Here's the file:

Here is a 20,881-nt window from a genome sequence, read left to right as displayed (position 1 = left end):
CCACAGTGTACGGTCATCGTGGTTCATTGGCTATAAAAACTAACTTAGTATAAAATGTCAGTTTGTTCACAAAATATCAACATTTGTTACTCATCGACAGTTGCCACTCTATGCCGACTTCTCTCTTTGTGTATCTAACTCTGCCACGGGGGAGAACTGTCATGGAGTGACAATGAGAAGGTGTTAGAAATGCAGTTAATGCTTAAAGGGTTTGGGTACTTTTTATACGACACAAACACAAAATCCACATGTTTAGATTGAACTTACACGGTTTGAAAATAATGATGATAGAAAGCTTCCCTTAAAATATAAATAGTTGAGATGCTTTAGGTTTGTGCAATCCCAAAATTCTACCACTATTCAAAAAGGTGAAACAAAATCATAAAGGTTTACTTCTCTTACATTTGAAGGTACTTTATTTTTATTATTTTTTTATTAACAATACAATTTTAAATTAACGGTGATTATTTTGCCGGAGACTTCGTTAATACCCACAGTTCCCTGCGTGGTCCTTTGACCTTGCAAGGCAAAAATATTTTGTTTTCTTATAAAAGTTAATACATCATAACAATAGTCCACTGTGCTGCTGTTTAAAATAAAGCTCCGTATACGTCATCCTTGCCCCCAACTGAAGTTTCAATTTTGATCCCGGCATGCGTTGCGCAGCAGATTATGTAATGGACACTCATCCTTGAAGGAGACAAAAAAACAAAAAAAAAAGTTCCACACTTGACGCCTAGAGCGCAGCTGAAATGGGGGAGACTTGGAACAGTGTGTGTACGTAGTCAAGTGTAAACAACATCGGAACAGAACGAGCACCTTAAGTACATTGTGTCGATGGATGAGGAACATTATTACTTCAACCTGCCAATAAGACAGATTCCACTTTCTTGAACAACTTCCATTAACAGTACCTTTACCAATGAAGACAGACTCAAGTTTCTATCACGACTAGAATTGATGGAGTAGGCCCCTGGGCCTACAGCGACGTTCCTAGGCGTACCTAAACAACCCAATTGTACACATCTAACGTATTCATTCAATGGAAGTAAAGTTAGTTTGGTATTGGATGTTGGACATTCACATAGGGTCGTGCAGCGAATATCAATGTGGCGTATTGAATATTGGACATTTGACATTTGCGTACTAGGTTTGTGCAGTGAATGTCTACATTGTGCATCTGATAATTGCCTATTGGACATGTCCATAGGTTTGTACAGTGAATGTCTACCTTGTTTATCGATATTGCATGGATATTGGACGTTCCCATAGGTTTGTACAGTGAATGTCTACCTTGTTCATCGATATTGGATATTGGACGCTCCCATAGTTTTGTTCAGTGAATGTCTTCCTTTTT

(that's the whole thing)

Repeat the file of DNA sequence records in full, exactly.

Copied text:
Here is a 20,881-nt window from a genome sequence, read left to right as displayed (position 1 = left end):
CCACAGTGTACGGTCATCGTGGTTCATTGGCTATAAAAACTAACTTAGTATAAAATGTCAGTTTGTTCACAAAATATCAACATTTGTTACTCATCGACAGTTGCCACTCTATGCCGACTTCTCTCTTTGTGTATCTAACTCTGCCACGGGGGAGAACTGTCATGGAGTGACAATGAGAAGGTGTTAGAAATGCAGTTAATGCTTAAAGGGTTTGGGTACTTTTTATACGACACAAACACAAAATCCACATGTTTAGATTGAACTTACACGGTTTGAAAATAATGATGATAGAAAGCTTCCCTTAAAATATAAATAGTTGAGATGCTTTAGGTTTGTGCAATCCCAAAATTCTACCACTATTCAAAAAGGTGAAACAAAATCATAAAGGTTTACTTCTCTTACATTTGAAGGTACTTTATTTTTATTATTTTTTTATTAACAATACAATTTTAAATTAACGGTGATTATTTTGCCGGAGACTTCGTTAATACCCACAGTTCCCTGCGTGGTCCTTTGACCTTGCAAGGCAAAAATATTTTGTTTTCTTATAAAAGTTAATACATCATAACAATAGTCCACTGTGCTGCTGTTTAAAATAAAGCTCCGTATACGTCATCCTTGCCCCCAACTGAAGTTTCAATTTTGATCCCGGCATGCGTTGCGCAGCAGATTATGTAATGGACACTCATCCTTGAAGGAGACAAAAAAACAAAAAAAAAAGTTCCACACTTGACGCCTAGAGCGCAGCTGAAATGGGGGAGACTTGGAACAGTGTGTGTACGTAGTCAAGTGTAAACAACATCGGAACAGAACGAGCACCTTAAGTACATTGTGTCGATGGATGAGGAACATTATTACTTCAACCTGCCAATAAGACAGATTCCACTTTCTTGAACAACTTCCATTAACAGTACCTTTACCAATGAAGACAGACTCAAGTTTCTATCACGACTAGAATTGATGGAGTAGGCCCCTGGGCCTACAGCGACGTTCCTAGGCGTACCTAAACAACCCAATTGTACACATCTAACGTATTCATTCAATGGAAGTAAAGTTAGTTTGGTATTGGATGTTGGACATTCACATAGGGTCGTGCAGCGAATATCAATGTGGCGTATTGAATATTGGACATTTGACATTTGCGTACTAGGTTTGTGCAGTGAATGTCTACATTGTGCATCTGATAATTGCCTATTGGACATGTCCATAGGTTTGTACAGTGAATGTCTACCTTGTTTATCGATATTGCATGGATATTGGACGTTCCCATAGGTTTGTACAGTGAATGTCTACCTTGTTCATCGATATTGGATATTGGACGCTCCCATAGTTTTGTTCAGTGAATGTCTTCCTTTTT